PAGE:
The Dead Sea is dying, goes the conventional wisdom: The water level of the fabled salty lake is dropping nearly 4 feet a year. Less well known: Part of the lake is actually overflowing, threatening one of Israel's key tourism destinations. The Dead Sea is divided into a northern and southern basin, which are located at different elevations, largely disconnected and miles apart. That means the rising waters of the southern basin cannot simply pour into the shrinking basin in the north. And without intervention, the water will flood the lobbies of the hotels on the Dead Sea's southern end "in five to 10 years, no question," a researcher says.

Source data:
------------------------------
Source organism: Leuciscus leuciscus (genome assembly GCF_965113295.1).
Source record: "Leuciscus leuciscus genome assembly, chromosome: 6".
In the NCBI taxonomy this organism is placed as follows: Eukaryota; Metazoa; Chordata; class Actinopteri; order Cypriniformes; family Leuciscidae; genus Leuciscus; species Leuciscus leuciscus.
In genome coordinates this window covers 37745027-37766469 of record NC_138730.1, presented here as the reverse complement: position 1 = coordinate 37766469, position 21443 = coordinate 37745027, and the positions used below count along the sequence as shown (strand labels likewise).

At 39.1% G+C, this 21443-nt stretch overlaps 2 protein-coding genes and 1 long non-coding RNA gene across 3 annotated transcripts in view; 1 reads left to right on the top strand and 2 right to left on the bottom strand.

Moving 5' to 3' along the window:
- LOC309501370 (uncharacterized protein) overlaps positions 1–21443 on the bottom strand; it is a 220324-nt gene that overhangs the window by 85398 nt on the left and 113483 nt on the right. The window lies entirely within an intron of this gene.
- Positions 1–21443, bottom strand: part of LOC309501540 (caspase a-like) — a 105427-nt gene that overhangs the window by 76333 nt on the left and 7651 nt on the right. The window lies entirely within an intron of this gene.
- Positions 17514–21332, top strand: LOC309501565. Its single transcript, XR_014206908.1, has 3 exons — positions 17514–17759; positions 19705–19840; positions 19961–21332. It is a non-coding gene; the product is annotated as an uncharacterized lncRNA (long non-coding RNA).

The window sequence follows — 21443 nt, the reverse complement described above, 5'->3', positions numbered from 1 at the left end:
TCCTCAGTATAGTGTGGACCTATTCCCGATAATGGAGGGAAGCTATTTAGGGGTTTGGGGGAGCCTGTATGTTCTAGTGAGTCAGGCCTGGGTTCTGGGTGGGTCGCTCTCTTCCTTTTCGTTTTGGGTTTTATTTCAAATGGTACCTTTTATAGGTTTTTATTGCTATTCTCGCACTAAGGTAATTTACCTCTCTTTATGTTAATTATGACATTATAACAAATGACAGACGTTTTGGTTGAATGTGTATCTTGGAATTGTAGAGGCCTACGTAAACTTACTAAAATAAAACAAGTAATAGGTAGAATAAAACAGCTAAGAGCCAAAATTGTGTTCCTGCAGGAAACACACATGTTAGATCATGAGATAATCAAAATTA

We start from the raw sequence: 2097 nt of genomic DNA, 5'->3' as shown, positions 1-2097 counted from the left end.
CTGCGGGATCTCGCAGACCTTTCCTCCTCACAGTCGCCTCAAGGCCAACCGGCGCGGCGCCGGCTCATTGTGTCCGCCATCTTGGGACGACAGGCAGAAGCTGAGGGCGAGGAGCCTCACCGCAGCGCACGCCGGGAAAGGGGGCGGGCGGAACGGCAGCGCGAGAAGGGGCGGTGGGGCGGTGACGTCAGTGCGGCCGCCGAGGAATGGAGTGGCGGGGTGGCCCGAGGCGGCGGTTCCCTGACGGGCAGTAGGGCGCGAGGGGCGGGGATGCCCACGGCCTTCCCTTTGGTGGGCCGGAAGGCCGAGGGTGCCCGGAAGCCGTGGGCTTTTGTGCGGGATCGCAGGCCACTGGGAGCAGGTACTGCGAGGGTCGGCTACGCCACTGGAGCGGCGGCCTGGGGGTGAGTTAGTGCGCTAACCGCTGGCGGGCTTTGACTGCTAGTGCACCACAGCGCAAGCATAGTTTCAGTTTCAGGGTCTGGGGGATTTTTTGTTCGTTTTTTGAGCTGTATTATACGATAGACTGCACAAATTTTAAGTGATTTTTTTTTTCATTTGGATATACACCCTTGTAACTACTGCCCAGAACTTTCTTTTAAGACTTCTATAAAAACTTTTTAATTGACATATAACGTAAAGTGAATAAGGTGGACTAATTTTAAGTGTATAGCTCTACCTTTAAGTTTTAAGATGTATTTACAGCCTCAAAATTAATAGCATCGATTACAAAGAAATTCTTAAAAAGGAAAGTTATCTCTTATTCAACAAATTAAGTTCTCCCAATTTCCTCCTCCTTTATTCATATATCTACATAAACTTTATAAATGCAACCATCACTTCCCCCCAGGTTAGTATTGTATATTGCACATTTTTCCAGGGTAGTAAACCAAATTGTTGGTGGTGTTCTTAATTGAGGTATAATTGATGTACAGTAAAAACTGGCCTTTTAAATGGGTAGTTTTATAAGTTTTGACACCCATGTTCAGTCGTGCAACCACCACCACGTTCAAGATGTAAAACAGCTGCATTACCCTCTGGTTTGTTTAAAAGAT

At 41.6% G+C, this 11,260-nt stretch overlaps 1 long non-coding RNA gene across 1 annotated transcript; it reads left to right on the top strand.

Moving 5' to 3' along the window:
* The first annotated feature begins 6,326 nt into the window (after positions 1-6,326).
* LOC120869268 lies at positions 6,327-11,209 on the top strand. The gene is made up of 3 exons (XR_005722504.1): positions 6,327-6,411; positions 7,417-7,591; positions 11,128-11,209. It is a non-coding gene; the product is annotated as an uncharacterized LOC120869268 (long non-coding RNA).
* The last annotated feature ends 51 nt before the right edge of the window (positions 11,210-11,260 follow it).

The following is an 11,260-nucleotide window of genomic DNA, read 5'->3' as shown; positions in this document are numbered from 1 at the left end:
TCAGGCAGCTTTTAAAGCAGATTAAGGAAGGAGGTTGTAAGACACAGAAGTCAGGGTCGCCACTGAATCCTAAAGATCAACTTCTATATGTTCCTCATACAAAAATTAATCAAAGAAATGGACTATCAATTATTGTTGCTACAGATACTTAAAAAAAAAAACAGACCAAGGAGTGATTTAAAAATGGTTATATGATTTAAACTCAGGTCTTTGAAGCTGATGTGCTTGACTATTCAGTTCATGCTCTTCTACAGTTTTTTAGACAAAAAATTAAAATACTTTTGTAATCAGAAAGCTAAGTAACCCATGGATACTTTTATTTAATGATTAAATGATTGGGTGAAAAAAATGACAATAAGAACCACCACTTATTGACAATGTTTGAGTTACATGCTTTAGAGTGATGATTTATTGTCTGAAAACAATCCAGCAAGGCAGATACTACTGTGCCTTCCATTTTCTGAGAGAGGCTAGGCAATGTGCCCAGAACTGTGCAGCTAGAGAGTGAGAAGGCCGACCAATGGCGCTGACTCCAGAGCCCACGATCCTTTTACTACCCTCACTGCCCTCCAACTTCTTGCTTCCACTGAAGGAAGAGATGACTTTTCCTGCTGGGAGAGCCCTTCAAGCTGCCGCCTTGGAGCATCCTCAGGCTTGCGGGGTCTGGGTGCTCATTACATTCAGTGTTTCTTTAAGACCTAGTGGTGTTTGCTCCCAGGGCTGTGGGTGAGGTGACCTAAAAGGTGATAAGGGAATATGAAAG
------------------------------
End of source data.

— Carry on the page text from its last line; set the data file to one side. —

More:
Heavy industrialization is what's causing the waters on the southern basin to rise. Chemical companies have built evaporation pools there to extract lucrative minerals from the lake. Millions of tons of salt are left annually on the floor of these pools, causing the water to rise 8 inches a year. Researchers and government officials are endorsing a $2 billion plan to chip off the salt buildup on the part of the lake that's rising and send it by conveyor belt to the northern end that's dropping—and they're demanding that Dead Sea Works, the multibillion-dollar Israeli industry that mines the mineral-rich waters, foot the bill.